U.S. household income jumped 10% in January as the government delivered stimulus payments to households and consumer spending rose 2.4%, priming the economy for a burst in growth this year.
The increase in income was the second largest on record, eclipsed only by last April’s increase when the federal government sent an initial round of pandemic-relief payments, the Commerce Department said Friday. January’s rise in consumer spending was the first since October.
Under a $900 billion stimulus program signed by former President
in late December, the federal government has been sending one-time cash payments of $600 to most households. It also has been paying jobless workers $300 a week on top of their normal unemployment benefits. Meanwhile, job growth resumed in January after a drop in December. And higher-income households, unable to travel or dine out, have built up a high level of savings.
“That combo will be quite powerful in driving consumer spending this year,” says
senior economist at Oxford Economics. She and her colleagues project that by this summer, U.S. output will have fully recovered from last year’s pandemic-related downturn, mainly because of a surge in consumer spending.
Oxford Economics predicts output will grow 7% this year, which would be the strongest growth in decades. In a Wall Street Journal poll earlier this month, economists on average expected gross domestic product to expand nearly 4.9% this year.
Gross domestic product fell 3.5% in 2020 compared with 2019, the Commerce Department said Thursday.
Consumer spending is the biggest factor behind growth in the U.S. Spending soared in the summer, grew modestly in early fall and then fell the final two months of last year. The decline at the end of last year occurred as states and cities ordered businesses to shut or scale back again, as virus infections resurged, restricting consumers’ ability to spend. Also, the effects of an earlier stimulus bill passed at the outset of the coronavirus pandemic faded.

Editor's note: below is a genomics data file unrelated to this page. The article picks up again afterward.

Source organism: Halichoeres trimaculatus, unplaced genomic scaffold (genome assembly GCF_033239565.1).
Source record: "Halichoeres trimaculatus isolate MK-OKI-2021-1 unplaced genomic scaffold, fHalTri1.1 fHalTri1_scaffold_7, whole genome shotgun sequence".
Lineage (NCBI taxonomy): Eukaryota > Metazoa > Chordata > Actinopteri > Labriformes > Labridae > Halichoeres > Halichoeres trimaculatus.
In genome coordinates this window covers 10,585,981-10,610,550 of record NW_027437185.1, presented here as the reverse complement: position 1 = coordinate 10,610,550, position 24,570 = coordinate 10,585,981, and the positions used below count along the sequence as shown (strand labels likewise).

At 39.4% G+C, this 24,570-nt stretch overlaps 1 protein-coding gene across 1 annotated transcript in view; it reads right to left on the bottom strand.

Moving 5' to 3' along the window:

Thanks to the new stimulus efforts and high savings among upper-income and wealthy households, households have money to spend. Income was above pre-pandemic levels in December, and the savings rate is historically high. New virus infections have been declining, and several big states, including California and Texas, eased restrictions in recent weeks.
Those developments appear to have already translated into a boost in consumer spending. Retail sales—measuring how much households spent at stores and restaurants—rose in January by the most since early last summer, earlier government data show. Friday’s report will encompass how much they spent on all types of goods and services.
Scott Molloy, 45 years old, was laid off in August as a…
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